Here's How Tax Brackets Work So You Can Avoid Any Confusion While Filing Taxes

by Chelsea Stewart
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Is there a more confusing time than tax season? Don't answer that — of course there's not. From the endless paper work to bizarre tax terminology, it's easy to feel intimidated and stressed out while trying to file your taxes. Oh, and of course there are a ton of questions that arise during the process, such as: How do tax brackets work? The good news is that I'm here for you with really helpful info, so continue on and all will become clear.

Simply put, a tax bracket is a range of income "chunks" that the government taxes at different rates, per NerdWallet. The Washington Post explains that the brackets work exponentially, so not all of your money will be taxed at the same rate. There are seven of them: 10 percent, 12 percent, 22 percent, 24 percent, 32 percent, 35 percent and 37 percent. If you click here, NerdWallet has them listed in a helpful table that should make what I'm going to say next a little easier to understand.

Basically, the first $9,525 of your money is taxed at 10 percent, so of that money Uncle Sam is laying claim to a total $952.50. But what if you make, say, $9,530, and get bumped up into the next tax bracket? Does that mean that all your money is suddenly getting taxed at 12 percent? Nope — only that last $5. So what you would owe then is only $925.60, as 12 percent of $5 is 60 cents.

Get it? OK, so let's say you're a single filer who earned $9,525 of taxable income. This means you fall under the 10 percent tax bracket, meaning you pay that rate on the first $9,525 you earn. On any income above that, up to $38,700, you would fall into the 12 percent bracket — so you would pay 10 percent of that first $9,525, and then 12 percent on that next $29,175, for a maximum total of $4,453.50. And so on.

Of course, those brackets are for single filers, so make sure they apply to you before you start calculating your payment. If you're married and filing jointly, married and filing separately, or if you're the head of household, simply follow the tables accordingly. See, it's not so complicated after all. You've got this!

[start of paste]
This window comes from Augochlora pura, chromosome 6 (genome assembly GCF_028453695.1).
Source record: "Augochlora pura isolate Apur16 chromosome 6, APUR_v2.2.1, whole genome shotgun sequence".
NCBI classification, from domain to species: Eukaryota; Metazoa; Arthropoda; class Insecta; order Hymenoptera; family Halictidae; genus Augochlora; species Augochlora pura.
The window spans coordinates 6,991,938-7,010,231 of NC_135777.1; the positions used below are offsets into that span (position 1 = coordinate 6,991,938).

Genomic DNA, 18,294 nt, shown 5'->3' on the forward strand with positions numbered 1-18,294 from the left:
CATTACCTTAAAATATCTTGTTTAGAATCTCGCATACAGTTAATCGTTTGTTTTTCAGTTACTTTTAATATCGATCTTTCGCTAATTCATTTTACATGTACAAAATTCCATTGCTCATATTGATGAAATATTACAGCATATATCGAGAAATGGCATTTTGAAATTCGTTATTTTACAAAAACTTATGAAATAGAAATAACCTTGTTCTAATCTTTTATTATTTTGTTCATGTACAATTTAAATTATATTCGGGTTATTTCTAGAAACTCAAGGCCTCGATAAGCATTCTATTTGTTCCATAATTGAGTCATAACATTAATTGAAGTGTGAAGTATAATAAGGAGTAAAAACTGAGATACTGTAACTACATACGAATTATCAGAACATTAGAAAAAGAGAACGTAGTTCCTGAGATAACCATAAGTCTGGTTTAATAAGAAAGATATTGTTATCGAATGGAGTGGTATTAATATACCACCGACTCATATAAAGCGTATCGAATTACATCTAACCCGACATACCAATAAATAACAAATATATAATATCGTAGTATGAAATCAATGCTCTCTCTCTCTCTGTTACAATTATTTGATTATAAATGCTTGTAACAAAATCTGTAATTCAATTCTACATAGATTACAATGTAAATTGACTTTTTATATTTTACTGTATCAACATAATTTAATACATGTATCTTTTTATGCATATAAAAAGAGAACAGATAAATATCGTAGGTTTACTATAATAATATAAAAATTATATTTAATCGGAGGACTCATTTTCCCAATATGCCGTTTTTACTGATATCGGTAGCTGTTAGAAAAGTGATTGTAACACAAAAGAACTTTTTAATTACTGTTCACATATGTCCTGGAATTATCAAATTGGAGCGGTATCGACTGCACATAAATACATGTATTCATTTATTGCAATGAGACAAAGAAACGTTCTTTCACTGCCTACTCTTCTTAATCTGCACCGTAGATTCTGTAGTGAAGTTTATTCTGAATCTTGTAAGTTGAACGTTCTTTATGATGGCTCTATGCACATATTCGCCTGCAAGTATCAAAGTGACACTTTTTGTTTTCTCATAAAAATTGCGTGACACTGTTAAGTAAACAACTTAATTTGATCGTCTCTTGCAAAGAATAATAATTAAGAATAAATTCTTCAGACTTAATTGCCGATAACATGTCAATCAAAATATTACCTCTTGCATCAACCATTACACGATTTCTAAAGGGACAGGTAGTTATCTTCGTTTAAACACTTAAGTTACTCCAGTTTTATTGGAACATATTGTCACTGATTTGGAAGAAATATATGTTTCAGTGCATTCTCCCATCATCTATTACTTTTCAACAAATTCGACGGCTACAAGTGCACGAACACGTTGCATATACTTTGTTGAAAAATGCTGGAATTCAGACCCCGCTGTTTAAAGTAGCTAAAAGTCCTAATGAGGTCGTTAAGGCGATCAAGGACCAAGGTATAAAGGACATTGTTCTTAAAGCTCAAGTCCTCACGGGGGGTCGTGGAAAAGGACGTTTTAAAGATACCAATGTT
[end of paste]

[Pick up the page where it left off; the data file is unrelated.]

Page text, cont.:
Tax brackets have been under discussion recently, thanks to newly placed Rep. Alexandria Ocasio-Cortez (D-New York), who has been pushing to raise the tax rate on incomes above $10 million up to 70 percent, per The Washington Post. The potential move would help finance a "Green New Deal," which is an effort to combat climate change. However, the Post says it would affect less than one-tenth of 1 percent of U.S. households, so unless you're a literal millionaire, it's not gonna bother you.

Just make sure that you submit your taxes on time or else you could face some wallet-draining repercussions. Failing to submit them on time can result in a failure-to-file penalty, which deducts a minimum of 5 percent of what you might owe, and up to a 25 percent maximum of what you owe. The rates even increase as the days tack on. For example, if you still haven't filed more than 60 days after the deadline, the charges will either increase to a $135 fee or 100 percent of the taxes you owe, according to Yahoo! Finance. Sure, the tax deadline isn't until April 15, but you can never be too careful, right?

If you find that you're going to owe the government money and think there's absolutely no way you can pay your tax bill by April, don't freak out — there's something you can do. There's something called a Form 4868: Application for Automatic Extension of Time To File that, well —it's exactly what it sounds like. It gives you an extension to get your taxes squared away. As long as your form is postmarked on or before April 15, you should be able to get a six-month extension to submit your taxes (by Oct. 15).

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As you continue going through the filing process, remember that, though tax season can be really intimidating, there are people and businesses out there that are more than willing to help you out. So don't let this process get the best of you! I promise that this will all be over before you know it.

Good luck with filing!